Aron Ralston on the Summit of Sunlight Peak, Colorado, March 2005
Starting in the winter of 1998-99, I began solo-climbing the 59 mountains in Colorado above 14,000′. While many thousands of people have climbed the entire list of ‘Fourteeners’, and over half-a-million hikers start off from a 14er trailhead each summer, by the late 90’s no one had ever soloed them all in winter. Besides the inherent risks of climbing at altitude (illness, storms, falling, losing the route, etc.), Colorado’s winter adds the dangers of severe cold, jet-stream-fueled winds, and avalanches. In fact, the Rocky Mountains have one of the deadliest snowpacks in the world, with approximately six avalanche fatalities per year in Colorado alone (this winter, the state’s snow slopes claimed 8 lives out of the 28 total victims in the US).
Compounding the challenge for me was a nearly-complete lack of winter mountaineering skills. This led one of my dearest friends to express his concern early on that the climbing project would kill me. With his mentoring, as well as that of several other experienced friends and partners in Arizona, Washington, New Mexico, and Colorado, I survived my learning curve. By Spring 2003, I had winter-soloed 45 of the 59 named and/or ranked 14er summits, including many of the most remote, technical, and dangerous peaks. Then, I had my experience in Blue John Canyon, which famously resulted in me amputating my right hand and forearm. However, even during my recovery, it was never a question of whether I would continue to climb — or finish my 14ers project– but, how.
With my family’s encouragement, custom prosthetics donated by Hanger (including a mountaineering attachment that I helped design), and again with the mentoring and support of more-experienced friends, I resumed my soloing the following winter. Those first peaks post-amputation were some of the sweetest summits I’ll ever enjoy. They represented far more than just a checkmark on a list, or even progress towards a goal: if I could still winter-solo 14ers — the most self-reliant activity I could imagine — I could do anything in my life. I was proving to myself that my trauma didn’t have to slow me down; rather, it might even accelerate me forward.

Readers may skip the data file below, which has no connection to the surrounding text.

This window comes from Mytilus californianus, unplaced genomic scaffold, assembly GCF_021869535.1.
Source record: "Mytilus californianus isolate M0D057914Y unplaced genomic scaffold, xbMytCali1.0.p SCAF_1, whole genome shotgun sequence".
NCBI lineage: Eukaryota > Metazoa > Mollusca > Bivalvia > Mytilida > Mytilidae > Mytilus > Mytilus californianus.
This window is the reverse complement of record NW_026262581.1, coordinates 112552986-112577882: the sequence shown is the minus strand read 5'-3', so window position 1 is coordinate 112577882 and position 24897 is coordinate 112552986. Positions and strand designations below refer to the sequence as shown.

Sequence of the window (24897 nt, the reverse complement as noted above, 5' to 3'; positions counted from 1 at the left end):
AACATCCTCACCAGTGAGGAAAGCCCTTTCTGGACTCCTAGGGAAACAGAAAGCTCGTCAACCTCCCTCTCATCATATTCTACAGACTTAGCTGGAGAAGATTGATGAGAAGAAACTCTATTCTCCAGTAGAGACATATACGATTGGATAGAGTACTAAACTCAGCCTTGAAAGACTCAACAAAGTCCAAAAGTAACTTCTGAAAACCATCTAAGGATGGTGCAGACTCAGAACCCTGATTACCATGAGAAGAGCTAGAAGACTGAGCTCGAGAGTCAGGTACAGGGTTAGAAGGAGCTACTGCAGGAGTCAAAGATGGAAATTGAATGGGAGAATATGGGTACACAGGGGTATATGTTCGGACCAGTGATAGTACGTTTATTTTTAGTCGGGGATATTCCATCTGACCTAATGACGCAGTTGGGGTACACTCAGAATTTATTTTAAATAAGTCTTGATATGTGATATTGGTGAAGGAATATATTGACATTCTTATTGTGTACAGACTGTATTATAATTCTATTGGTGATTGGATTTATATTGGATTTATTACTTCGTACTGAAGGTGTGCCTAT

After a busy few months of climbing in early 2005, I was in the homestretch, with one group of peaks remaining. Located in Chicago Basin in the heart of Colorado’s largest wilderness, the Eolus Group are the most remote 14ers in the state. Uniquely, the best winter access to the range is a 2-hour ride on the renowned Durango and Silverton Narrow Gauge Railroad. The conductor wished me well as he unloaded my 60-pound backpack and ski gear at the Cascade Creek turnaround. The train left and for the next five days, I was as isolated as a person can be. Fording the Animas River in my boots at Needleton, I skinned up Needle Creek and spent a night along the trail at New York Creek. Setting base camp at 11,600′ the next evening, I made myself home in a glorious bowl of heaven.
On the third morning of my trip, I ascended to the bottom of Windom Peak’s northwest face where I left my skis and donned crampons to climb the snow couloir. On top, I looked southward to Jupiter Mountain which I’d climbed in a single 32-mile push the previous summer. Skiing over to the south slopes of Sunlight Peak, I braced myself for some of the trickiest climbing of the 7-year project. Surmounting the ice-riddled blocks and highly-exposed slabs of Sunlight’s summit brought me to a precarious seat overlooking the San Juan’s hundred summits. I photographed myself, dangling my boots two-thousand feet over Noname Creek to the north, smiling at the beauty of the Weminuche. 57 done, 2 to go.